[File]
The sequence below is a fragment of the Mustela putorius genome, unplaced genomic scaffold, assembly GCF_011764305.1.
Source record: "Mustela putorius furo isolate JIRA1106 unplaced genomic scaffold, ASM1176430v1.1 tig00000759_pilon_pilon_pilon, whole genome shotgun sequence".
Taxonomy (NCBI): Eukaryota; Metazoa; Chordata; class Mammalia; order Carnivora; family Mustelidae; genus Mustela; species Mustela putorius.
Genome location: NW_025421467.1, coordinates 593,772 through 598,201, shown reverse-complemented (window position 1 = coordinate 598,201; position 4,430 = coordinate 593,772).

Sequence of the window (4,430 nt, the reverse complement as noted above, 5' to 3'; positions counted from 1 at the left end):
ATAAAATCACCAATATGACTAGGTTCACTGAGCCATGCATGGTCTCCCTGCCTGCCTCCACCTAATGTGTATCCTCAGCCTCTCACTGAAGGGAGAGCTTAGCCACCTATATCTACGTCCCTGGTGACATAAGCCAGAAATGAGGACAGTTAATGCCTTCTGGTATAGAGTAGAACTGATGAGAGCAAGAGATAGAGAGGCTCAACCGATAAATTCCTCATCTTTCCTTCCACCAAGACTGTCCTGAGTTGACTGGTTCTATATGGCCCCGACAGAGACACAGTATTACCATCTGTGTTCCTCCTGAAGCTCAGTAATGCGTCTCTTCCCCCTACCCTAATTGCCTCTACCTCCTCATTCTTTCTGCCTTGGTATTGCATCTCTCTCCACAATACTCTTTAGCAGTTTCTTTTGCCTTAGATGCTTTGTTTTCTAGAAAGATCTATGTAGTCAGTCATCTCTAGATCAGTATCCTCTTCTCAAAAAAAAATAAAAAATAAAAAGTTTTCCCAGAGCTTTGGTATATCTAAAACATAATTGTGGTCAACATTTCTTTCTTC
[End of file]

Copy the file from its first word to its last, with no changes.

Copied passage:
The sequence below is a fragment of the Mustela putorius genome, unplaced genomic scaffold, assembly GCF_011764305.1.
Source record: "Mustela putorius furo isolate JIRA1106 unplaced genomic scaffold, ASM1176430v1.1 tig00000759_pilon_pilon_pilon, whole genome shotgun sequence".
Taxonomy (NCBI): Eukaryota; Metazoa; Chordata; class Mammalia; order Carnivora; family Mustelidae; genus Mustela; species Mustela putorius.
Genome location: NW_025421467.1, coordinates 593,772 through 598,201, shown reverse-complemented (window position 1 = coordinate 598,201; position 4,430 = coordinate 593,772).

Sequence of the window (4,430 nt, the reverse complement as noted above, 5' to 3'; positions counted from 1 at the left end):
ATAAAATCACCAATATGACTAGGTTCACTGAGCCATGCATGGTCTCCCTGCCTGCCTCCACCTAATGTGTATCCTCAGCCTCTCACTGAAGGGAGAGCTTAGCCACCTATATCTACGTCCCTGGTGACATAAGCCAGAAATGAGGACAGTTAATGCCTTCTGGTATAGAGTAGAACTGATGAGAGCAAGAGATAGAGAGGCTCAACCGATAAATTCCTCATCTTTCCTTCCACCAAGACTGTCCTGAGTTGACTGGTTCTATATGGCCCCGACAGAGACACAGTATTACCATCTGTGTTCCTCCTGAAGCTCAGTAATGCGTCTCTTCCCCCTACCCTAATTGCCTCTACCTCCTCATTCTTTCTGCCTTGGTATTGCATCTCTCTCCACAATACTCTTTAGCAGTTTCTTTTGCCTTAGATGCTTTGTTTTCTAGAAAGATCTATGTAGTCAGTCATCTCTAGATCAGTATCCTCTTCTCAAAAAAAAATAAAAAATAAAAAGTTTTCCCAGAGCTTTGGTATATCTAAAACATAATTGTGGTCAACATTTCTTTCTTC